But the combination of these two led average incomes to grow slowly, if
at all. The rapid growth
in population, employment, and total income reflect
significant economic vitality despite the slow growth in average income.
All but two of the eastern Washington National Forest counties experienced
significant population growth, growth above the national rate, during the
time period that federal harvests were plummeting. The declining harvests
were not driving people out of those counties because of lack of economic
opportunity. The two counties with the slowest growth rates were counties
with little or no wood products employment and significant agricultural
sectors; i.e., Columbia and Garfield.
It is true that average incomes in these National Forest counties are well below the state average. That is one of the reasons that they are classified as "distressed" by the State government. It is important to keep in mind that Washington's average income is dominated by the incomes earned in the Puget Sound metropolitan area and other large urban centers in the state. The state average income is 95 percent of the average metropolitan income in the state. The average nonmetropolitan income is only 75 percent of the state average. That is why almost all nonmetropolitan counties are classified as "distressed." When the nonmetropolitan National Forest counties on which we have been focused are compared to other nonmetropolitan counties in Washington or the nation, they appear to be doing as well as or better than other counties that are not dominated by large cities. See Figure 4.1.
This pattern of nonmetropolitan areas having lower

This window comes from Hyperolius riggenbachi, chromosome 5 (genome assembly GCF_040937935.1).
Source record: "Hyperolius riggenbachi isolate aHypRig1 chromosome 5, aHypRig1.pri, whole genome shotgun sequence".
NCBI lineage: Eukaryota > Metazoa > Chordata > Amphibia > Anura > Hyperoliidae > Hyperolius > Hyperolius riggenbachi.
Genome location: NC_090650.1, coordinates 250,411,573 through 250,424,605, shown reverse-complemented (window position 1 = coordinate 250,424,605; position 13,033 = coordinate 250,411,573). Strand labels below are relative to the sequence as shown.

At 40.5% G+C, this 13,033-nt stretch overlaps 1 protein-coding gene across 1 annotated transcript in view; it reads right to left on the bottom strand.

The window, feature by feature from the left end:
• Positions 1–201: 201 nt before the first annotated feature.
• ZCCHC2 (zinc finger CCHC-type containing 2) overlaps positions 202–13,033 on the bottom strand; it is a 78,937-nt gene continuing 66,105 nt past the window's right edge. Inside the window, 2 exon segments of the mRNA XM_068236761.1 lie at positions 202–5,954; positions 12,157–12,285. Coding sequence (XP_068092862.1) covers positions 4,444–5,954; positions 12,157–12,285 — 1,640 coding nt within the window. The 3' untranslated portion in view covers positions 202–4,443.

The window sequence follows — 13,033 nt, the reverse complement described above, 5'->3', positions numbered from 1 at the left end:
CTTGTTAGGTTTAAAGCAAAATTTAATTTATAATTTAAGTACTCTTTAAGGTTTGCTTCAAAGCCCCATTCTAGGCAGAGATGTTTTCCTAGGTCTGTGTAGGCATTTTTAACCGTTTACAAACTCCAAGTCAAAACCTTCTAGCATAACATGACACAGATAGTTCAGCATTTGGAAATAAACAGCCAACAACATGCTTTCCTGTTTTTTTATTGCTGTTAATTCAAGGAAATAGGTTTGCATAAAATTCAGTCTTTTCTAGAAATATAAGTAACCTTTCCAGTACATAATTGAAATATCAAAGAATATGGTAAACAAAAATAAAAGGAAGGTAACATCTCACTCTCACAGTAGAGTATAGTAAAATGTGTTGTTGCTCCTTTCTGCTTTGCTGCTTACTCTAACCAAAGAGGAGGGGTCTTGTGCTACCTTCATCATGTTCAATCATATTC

average incomes is a nationwide pattern. Average income rises systematically
with the size of place in which people live, the larger the city the higher
the income. Before jumping to the conclusion that this is evidence that
people living in smaller cities and rural areas are economically deprived,
one has to answer the question of why population growth in Washington's
"poor" nonmetropolitan counties was faster than in the metropolitan
counties. That is, if Washington's nonmetropolitan counties were 28 percent
poorer than the metropolitan counties, if each man, woman, and child had
almost $8,000 less per year to support themselves, why were people, on
net, choosing to reside in the "poorer" locations rather than moving the
opposite direction: abandoning the nonmetropolitan areas for the metropolitan
areas where their incomes could be almost 30 percent higher, for a family
of three, almost $24,000 a year higher! The pattern of people voting with
their feet in Washington and across the West and the US suggests that there
is something about living in the nonmetropolitan areas that more than compensates
people for the lower average incomes. It is to a discussion of that "hidden"
"second paycheck" (1) to which the study